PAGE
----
Friday, January 30, 2009

The Wrestler ***1/2

The Wrestler
***1/2 out of ****

If someone had told you they were making a serious dramatic movie about professional wrestling, what would you imagine it to be like? I would imagine that it wouldn't be very good, as wrestling in movies should be limited to comedies. But leave it to auteur Darren Aronofsky to change my mind, as he has created a masterpiece about a laughable subject, and revived the dead career of his star Mickey Rourke in the process. The Wrestler plays out like a 2000's version of Rocky, with wrestling replacing boxing and a has-been replacing the underdog.
Rourke is Randy, real name Robin, stage name The Ram. Whatever you call him, he's a loser. He's a professional wrestler who was a huge celebrity in the 80's but has now lost all his fans and money. His daughter, played with biting ferocity by Evan Rachel Wood, hates him and cut him out of her life long ago. He hangs out at a strip club and has a slightly creepy realtionship with Cassidy, an aging stripper. Cassidy serves as our Adrian, although there are obvious changes between the two characters. But like Rocky kept going into the local pet store to tell jokes to Adrian, Randy goes out of his way to impress Cassidy, telling her stories of epic matches and paying her extra for personal lap dances. Cassidy is played to perfection by Marisa Tomei, who gets naked for most of her screen time but manages to do all of her acting through her face as she struggles to accept this customer as someone she may care about.
After a particularly brutal match, Randy has a heart attack and collapses in the locker room. This prompts him to retire from wrestling, at least for a little while, and starts working full time at the local supermarket. It is surprising to see him interact with people, as he has all the charm and prescence of a celebrity as he talks with compelte strangers behind the meat counter. But when someone recognizes him as The Ram from the 80s, he loses control and starts yelling, causing a huge scene.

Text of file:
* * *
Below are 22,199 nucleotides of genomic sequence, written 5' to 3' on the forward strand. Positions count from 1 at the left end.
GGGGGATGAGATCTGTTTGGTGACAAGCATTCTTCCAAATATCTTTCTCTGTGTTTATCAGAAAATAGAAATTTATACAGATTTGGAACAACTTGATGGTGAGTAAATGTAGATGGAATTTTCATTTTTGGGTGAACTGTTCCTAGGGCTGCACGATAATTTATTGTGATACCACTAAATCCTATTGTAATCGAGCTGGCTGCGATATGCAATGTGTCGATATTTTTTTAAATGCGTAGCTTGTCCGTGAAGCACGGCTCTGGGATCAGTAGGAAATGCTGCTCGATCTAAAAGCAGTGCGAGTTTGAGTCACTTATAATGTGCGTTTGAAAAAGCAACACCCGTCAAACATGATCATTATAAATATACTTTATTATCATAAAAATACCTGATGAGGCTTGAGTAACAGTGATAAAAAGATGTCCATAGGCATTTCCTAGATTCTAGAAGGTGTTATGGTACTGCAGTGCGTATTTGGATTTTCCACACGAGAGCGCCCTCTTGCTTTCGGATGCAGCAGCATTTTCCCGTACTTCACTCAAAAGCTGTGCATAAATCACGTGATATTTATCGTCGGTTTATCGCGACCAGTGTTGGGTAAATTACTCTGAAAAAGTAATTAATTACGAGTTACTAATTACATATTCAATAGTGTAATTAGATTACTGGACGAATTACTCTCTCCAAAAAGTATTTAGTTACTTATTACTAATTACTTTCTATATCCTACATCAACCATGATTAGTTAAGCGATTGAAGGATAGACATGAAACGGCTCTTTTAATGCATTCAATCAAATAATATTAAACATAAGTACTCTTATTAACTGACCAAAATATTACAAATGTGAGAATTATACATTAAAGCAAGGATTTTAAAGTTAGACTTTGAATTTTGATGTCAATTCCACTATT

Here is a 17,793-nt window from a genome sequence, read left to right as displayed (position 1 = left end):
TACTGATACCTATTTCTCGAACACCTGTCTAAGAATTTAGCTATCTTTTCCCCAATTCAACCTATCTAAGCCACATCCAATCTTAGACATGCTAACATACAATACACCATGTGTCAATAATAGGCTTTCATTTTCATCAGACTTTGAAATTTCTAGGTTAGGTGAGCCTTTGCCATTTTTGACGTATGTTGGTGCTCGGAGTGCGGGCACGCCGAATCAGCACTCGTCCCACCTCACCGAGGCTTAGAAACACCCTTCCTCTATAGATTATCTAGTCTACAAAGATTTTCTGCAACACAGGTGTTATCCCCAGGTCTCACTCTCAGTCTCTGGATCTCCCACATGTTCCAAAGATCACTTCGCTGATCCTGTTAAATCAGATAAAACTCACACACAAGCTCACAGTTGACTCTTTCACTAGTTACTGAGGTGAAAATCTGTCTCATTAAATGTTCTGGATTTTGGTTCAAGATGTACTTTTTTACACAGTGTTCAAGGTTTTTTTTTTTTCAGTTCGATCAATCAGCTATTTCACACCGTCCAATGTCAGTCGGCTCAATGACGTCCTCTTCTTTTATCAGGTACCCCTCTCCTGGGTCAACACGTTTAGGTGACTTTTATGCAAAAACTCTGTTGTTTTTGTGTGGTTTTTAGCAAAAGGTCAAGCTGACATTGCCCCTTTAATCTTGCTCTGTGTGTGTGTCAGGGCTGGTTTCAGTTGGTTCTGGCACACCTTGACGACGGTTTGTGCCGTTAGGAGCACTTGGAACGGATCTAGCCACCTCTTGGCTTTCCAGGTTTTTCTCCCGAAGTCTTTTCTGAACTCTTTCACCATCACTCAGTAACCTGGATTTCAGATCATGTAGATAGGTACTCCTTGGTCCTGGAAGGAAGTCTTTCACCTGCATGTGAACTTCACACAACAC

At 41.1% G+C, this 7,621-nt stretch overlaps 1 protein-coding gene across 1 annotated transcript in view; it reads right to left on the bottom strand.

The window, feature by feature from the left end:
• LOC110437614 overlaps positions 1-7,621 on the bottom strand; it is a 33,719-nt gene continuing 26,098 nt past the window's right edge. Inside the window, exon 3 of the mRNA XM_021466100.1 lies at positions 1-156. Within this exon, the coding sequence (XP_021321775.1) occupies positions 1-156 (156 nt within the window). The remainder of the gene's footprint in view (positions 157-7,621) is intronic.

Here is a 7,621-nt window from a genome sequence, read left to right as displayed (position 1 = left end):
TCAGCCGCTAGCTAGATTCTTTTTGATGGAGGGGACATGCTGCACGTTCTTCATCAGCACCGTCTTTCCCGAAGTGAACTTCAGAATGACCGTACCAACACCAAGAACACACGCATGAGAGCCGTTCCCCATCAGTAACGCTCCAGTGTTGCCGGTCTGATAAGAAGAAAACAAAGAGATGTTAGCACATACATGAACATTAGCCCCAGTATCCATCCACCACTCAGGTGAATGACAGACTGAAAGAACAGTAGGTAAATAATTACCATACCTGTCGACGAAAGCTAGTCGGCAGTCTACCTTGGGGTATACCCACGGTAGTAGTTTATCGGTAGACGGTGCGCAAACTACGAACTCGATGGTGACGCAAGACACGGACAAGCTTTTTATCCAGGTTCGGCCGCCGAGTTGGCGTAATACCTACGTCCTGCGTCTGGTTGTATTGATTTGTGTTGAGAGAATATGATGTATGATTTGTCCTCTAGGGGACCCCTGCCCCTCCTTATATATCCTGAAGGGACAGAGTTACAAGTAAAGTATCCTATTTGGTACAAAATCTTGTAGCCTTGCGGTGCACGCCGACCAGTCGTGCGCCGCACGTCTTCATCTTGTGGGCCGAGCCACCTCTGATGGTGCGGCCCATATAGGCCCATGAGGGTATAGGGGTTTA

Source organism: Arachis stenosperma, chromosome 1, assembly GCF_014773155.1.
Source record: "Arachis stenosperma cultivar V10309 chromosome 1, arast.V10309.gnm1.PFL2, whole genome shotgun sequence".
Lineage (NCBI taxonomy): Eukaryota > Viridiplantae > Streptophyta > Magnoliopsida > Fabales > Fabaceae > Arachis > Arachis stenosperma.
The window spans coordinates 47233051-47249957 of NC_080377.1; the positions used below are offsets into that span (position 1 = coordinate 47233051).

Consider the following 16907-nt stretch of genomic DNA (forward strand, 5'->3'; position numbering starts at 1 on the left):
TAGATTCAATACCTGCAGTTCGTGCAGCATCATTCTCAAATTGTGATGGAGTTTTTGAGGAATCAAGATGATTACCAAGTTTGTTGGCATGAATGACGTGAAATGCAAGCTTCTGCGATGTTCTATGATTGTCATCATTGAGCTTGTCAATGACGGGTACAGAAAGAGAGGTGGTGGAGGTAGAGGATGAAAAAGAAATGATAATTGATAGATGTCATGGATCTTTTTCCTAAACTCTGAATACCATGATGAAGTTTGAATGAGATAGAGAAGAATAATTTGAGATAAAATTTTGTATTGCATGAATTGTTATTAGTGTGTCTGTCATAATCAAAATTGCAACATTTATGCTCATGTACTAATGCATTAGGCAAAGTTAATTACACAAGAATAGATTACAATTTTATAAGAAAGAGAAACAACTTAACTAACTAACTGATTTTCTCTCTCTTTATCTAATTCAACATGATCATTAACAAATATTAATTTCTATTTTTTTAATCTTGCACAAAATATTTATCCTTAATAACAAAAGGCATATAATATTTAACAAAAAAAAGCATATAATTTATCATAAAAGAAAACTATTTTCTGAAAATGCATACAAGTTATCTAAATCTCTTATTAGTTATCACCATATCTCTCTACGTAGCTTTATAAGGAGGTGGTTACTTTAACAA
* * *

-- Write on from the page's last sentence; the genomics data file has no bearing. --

The wrestling matches are the highlight of the film, not because they're great action sequences or similar to climactic boxing matches, but because of how bad they are. The wrestling looks very fake, because, of course, it is. We see that all of the fights are heavily choreographed beforehand and the winner chosen far in advance. The shaky camerawork helps to make the film look like a documentary, as the wrestlers who pretend to hate each other in the ring actually are very good friends who trust each other not to hurt them. There's even a joke made about how gay they all look.
This film is truly haunting because it feels so real. Randy loathes everything about himself, yet can't seem to break away from the nasty brute he knows he is deep down. In the ring is the only place where he feels alive and has purpose. Even Cassidy is seen getting rejected by younger men, and the strange hurt on her face lets us know that she and Randy are cut from the same cloth, yearning to leave but unable to. This is an exceptional film that will find its place in history next to the Italian Stallion.
I would recommend this film to people who like dramas, violent sports movies, and of course, wrestling.

You can watch the trailer here:

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